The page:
All three sets of bonds were issued in 2005 and will mature in 2025-31. Of the total original debt of $38.6 million, the remaining unpaid principal is approximately $36 million.
Incidentally, this bonded debt doesn’t account for all of the city’s investment in the Junction. The city also used various one-time allocations to pay for miscellaneous expenses, cost overruns, and repairs.
As mentioned above, the city (RDA) has two types of revenue to pay off this debt: tax increment and lease revenue. Each of these requires some explanation.
Tax increment financing is the whole premise of the RDA. When a redevelopment district is created, any additional property taxes from new development in the district go to the RDA for a certain period of time. Normally this revenue is used to pay off a portion of the debt from that development. Under some circumstances, however, tax increment revenue can be moved from one redevelopment district to another. In Ogden, tax increment revenue is now flowing from 10 other redevelopment districts to the Junction. Tax increment financing is controversial because it deprives all the taxing entities (school district, city, county, etc.) of the property tax they would normally collect from the new development. Proponents argue, however, that without tax increment financing, much of the new development would never take place at all.
When the city owns a piece of property, it can receive additional income from leasing that property. The city (RDA) leases the Salomon Center directly to its tenant, and began receiving lease payments in July 2007. The RDA also leases 6.3 acres of Junction property to Boyer, under an agreement whereby Boyer pays the RDA 50% of its net profit (if any) on this property. The city has a similar arrangement with Boyer for BDO, which is now returning about $3 million annually to the city.
The Junction’s retail properties, including restaurants and entertainment, also generate some sales tax revenue. The city’s share of this tax is 1% of sales, and this revenue goes into the city’s general fund (not to the RDA).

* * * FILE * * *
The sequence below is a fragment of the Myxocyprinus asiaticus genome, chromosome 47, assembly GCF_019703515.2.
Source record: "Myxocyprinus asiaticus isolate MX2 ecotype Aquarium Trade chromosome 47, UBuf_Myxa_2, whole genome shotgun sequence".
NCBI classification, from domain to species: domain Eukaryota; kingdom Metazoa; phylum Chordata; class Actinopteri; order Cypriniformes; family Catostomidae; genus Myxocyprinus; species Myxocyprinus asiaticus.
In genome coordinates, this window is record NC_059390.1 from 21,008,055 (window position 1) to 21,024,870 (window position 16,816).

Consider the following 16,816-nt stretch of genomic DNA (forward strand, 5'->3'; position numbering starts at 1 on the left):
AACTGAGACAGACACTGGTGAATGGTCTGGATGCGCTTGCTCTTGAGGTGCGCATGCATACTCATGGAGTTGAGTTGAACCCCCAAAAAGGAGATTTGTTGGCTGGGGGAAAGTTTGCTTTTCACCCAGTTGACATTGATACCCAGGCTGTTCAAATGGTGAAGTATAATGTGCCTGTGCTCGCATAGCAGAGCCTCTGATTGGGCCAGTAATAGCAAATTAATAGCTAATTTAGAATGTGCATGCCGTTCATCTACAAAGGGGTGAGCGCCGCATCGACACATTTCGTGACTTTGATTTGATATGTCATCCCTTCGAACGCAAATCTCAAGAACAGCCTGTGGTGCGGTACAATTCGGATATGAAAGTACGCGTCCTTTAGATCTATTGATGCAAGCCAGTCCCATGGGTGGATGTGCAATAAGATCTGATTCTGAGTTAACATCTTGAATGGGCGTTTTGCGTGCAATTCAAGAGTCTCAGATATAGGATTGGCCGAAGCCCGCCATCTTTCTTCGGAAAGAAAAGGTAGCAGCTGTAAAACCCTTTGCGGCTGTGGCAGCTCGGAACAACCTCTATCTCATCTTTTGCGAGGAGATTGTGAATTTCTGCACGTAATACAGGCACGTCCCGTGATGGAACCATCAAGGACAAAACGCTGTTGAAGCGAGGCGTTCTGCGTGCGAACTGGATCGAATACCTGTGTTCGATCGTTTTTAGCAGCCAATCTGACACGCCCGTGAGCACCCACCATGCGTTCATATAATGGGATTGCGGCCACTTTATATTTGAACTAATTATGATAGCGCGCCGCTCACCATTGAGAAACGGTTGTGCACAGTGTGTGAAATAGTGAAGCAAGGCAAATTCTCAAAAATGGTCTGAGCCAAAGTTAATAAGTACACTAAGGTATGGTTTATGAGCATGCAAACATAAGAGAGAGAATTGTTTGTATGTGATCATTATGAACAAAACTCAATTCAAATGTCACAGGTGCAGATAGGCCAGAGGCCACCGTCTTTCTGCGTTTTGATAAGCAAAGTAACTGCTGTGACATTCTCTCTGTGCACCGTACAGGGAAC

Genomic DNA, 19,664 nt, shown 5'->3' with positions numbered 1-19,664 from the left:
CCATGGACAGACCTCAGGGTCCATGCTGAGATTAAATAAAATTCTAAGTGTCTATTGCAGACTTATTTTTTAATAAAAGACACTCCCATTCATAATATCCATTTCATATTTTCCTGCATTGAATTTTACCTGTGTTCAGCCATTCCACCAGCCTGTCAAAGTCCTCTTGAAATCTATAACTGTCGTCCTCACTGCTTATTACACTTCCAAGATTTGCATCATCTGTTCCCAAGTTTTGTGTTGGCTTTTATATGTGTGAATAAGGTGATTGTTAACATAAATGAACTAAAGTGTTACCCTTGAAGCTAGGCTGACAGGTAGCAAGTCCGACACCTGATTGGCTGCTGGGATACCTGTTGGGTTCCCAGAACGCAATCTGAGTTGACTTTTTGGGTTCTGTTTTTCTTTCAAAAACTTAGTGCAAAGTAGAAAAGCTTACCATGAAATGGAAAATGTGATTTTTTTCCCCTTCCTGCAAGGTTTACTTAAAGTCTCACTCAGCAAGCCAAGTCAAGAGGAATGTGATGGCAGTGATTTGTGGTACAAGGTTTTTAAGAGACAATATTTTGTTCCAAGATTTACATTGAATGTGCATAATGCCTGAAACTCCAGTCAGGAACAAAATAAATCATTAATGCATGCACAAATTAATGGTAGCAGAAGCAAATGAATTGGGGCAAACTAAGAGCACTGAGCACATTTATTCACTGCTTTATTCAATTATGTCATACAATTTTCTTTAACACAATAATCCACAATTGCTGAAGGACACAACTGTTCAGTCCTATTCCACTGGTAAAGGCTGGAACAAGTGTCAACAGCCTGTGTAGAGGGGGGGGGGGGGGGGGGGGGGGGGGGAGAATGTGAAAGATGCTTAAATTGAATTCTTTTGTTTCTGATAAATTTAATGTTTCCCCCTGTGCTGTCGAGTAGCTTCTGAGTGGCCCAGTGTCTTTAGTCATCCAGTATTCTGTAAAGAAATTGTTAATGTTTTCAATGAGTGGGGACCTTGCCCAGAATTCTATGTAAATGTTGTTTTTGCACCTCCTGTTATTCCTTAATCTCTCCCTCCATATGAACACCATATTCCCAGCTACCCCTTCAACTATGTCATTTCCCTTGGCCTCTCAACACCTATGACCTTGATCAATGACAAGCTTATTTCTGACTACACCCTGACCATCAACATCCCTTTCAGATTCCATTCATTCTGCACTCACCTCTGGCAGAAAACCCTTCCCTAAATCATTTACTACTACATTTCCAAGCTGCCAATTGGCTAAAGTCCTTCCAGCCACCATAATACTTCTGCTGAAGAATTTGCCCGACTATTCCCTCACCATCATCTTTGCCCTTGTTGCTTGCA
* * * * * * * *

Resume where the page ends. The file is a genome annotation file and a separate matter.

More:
The revenue streams to pay off the Series A and B bonds seem to be coming through, at least for now. In particular, there is no sign that the Salomon Center tenant might walk away and default on the lease, leaving the city responsible for the Series B bond payments.
The problem is with the Series C bonds. The tax increment revenue from the Junction (including the block west of Grant between 22nd and 23rd Streets, which is part of the old mall redevelopment district) seems to be covering only about half of the $1.9 million annual payment. Most of the difference is being made up by BDO lease revenue, which the city would prefer to spend on other projects.
But in just five years, the situation may become much worse. That’s when the time limit on collecting tax increment from the mall redevelopment district runs out. For the next 12 years after that, the entire $1.9 million annual payment on the Series C bonds would have to come from BDO and/or other sources.
One of those other sources was supposed to be lease revenue on Boyer’s Junction developments. But with so much of its office, retail, and residential space still unleased, Boyer has yet to make a profit. Ogden Community and Economic Development Director Scott Waterfall has stated that he doesn’t anticipate receiving any income from Boyer in the near future.
In an upcoming article I will show in more detail how the Junction’s tax increment and lease revenues have fallen short of what we were promised. I’ll also describe the administration’s proposal to obtain additional revenue by extending the collection of tax increment on the mall district for an additional 12 years.
Meanwhile, the floor is open for comments.